3 Avoid It - Lack Of Spares / Service Support

Exige Cup - Front
Via Mecum Auctions

Sticking with the awesome Exige Cup, picking up one of these rare limited edition track only cars comes with another issue, popping down to your local Lotus Dealer for small items common across the Elise range is quick and easy.

Exige Cup - rear
Via Mecum Auctions

Needing something exclusive to the Exige is another matter, remembering Lotus only produced a handful for enthusiast drivers in the US, finding spares could be tricky, or at the vert least a test of patience while your dealer sources the required items from the UK. It's a problem for many imported track specials, one that can leave you awaiting a courier delivery.

2 But It - More Noise

Pagani Zonda R - Front Qyrter
Via NetCarShow

Unrestricted by noise muffling baffles and a legal requirement to protect the hearing of passers-by, the Zonda R delivers an ear-splitting V12 soundtrack. Tucked away behind the cockpit, Mercedes-AMG sourced engines dish out 740 hp propelling its occupants to sixty in 2.7-seconds, with a top speed of 263 mph.

Pagani Zonda R - Rear
Via NetCarShow

We've heard loud engines before, F1 V10s arguably one of the greatest noises you'll ever come across, but even these exotics fail to live up to the Zonda R where more noise in our opinion is a good thing. The Zonda R delivers and then some, screaming to its top speed is addictive, but beware, at some circuits deemed too loud and banned.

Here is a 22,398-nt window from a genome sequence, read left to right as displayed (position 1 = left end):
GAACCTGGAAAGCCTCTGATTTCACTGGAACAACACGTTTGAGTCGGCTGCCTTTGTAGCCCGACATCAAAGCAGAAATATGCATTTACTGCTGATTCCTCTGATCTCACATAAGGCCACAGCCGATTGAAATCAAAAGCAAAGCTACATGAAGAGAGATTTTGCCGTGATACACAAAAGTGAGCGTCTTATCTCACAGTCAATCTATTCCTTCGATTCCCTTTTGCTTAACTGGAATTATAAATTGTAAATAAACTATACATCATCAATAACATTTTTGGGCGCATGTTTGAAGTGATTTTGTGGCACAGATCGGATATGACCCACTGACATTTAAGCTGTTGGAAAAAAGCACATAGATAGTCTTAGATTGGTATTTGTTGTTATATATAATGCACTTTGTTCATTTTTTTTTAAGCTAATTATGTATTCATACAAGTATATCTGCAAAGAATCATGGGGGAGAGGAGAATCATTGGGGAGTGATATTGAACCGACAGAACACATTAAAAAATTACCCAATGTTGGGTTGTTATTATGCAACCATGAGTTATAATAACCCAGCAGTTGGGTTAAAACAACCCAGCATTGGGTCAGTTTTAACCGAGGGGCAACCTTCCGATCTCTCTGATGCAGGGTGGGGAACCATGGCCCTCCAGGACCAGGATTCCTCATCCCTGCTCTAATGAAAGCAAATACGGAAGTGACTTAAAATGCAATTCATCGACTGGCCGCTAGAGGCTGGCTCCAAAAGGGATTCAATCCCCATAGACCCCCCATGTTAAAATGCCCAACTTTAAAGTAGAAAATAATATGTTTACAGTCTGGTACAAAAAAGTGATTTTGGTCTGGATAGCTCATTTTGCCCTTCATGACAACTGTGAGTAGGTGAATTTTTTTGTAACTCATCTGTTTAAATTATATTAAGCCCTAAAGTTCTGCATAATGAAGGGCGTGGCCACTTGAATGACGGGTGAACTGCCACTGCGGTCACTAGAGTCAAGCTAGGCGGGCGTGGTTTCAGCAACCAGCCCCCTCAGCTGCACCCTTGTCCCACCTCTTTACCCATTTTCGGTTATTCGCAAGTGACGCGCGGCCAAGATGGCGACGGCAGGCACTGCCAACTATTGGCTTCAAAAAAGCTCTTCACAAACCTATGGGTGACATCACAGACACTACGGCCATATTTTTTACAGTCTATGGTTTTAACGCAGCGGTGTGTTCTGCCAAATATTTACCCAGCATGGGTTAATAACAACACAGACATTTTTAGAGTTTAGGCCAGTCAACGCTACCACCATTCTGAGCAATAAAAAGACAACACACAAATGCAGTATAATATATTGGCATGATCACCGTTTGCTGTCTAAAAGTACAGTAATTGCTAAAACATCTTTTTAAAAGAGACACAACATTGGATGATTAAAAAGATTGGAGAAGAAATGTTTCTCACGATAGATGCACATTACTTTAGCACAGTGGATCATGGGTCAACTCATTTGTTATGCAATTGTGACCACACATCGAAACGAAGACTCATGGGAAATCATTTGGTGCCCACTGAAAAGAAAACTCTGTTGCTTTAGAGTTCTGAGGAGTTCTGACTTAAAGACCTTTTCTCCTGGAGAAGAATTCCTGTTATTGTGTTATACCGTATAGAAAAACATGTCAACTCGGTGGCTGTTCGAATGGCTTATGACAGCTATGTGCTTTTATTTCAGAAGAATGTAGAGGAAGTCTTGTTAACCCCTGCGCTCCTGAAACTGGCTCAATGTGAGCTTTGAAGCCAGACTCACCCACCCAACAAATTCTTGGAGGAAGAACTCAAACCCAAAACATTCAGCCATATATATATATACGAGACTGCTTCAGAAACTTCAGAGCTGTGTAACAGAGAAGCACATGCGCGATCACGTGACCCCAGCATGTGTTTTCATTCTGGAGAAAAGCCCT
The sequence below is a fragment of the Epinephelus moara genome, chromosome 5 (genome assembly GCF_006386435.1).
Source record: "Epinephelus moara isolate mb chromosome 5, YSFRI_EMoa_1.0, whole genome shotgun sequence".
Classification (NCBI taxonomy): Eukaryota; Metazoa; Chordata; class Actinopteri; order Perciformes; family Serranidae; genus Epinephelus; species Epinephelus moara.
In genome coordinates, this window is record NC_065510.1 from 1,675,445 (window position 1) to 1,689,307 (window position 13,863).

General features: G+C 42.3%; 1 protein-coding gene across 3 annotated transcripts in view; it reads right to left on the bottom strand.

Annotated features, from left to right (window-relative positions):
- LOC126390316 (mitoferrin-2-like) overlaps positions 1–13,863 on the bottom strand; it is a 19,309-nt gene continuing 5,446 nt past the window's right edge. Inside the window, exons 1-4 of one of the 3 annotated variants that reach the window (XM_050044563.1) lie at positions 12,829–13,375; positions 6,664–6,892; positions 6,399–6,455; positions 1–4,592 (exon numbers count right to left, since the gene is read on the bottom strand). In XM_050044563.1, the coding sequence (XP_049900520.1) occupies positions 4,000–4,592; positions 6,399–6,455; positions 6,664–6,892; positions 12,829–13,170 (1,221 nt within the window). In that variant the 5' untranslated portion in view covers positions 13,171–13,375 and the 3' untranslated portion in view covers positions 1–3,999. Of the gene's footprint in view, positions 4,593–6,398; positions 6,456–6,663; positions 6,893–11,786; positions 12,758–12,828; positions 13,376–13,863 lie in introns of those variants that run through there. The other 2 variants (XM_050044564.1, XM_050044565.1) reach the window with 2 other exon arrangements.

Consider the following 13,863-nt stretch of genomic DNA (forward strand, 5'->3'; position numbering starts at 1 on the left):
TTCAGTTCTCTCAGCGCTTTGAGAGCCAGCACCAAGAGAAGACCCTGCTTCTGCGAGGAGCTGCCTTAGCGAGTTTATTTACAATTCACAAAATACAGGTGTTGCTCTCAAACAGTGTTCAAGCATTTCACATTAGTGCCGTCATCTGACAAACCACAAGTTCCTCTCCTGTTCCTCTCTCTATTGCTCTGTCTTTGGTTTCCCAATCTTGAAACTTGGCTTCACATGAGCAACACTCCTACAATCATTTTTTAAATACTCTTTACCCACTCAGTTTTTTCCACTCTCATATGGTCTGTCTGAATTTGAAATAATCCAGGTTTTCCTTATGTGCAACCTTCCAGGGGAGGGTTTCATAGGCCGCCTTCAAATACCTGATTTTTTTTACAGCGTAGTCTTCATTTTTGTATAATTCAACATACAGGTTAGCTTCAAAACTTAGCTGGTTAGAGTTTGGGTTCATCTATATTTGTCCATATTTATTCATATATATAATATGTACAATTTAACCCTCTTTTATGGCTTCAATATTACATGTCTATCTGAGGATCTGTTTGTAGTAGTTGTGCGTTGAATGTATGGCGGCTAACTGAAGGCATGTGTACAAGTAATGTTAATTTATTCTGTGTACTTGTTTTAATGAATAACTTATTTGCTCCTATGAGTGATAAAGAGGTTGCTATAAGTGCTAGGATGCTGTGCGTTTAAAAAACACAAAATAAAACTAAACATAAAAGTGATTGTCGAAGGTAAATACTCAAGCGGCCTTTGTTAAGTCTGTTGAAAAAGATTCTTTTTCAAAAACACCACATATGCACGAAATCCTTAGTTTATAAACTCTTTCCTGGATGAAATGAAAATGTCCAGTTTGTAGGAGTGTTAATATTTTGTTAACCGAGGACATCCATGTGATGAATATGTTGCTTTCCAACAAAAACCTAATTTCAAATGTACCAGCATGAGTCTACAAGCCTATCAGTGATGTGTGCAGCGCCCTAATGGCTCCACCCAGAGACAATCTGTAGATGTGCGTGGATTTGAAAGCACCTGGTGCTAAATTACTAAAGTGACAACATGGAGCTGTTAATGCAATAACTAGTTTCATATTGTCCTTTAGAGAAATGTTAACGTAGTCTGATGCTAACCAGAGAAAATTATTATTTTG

RELATED: Shmee Conducts A Sound Test To Determine His Loudest Supercar

1 Avoid It - A Time And Place For Everything

9ff GT9 - Front
Via YouTube

So far we've looked at reasons for and against buying a racing car, if you have gotten this far and ignored all the downsides, we have one more for you. Porsche's 911 looks fine the way it is, an evolutionary design that most passers-by barely notice.

9ff GT9 - Side
Via YouTube

Even Porsche's own modified specials manage to somehow fit in, but taking things to the next level, this 9ff GT9 is unquestionably a race car thinly disguised for road use. It's going to get noticed for sure, but not in a good way, with huge grilles and vents adorning almost every panel, on a track no one would care, on public roads it looks a bit tacky. And for those still undeterred, the 9ff GT9 packs a twin turbocharged 4-liter flat six kicking out 750 hp.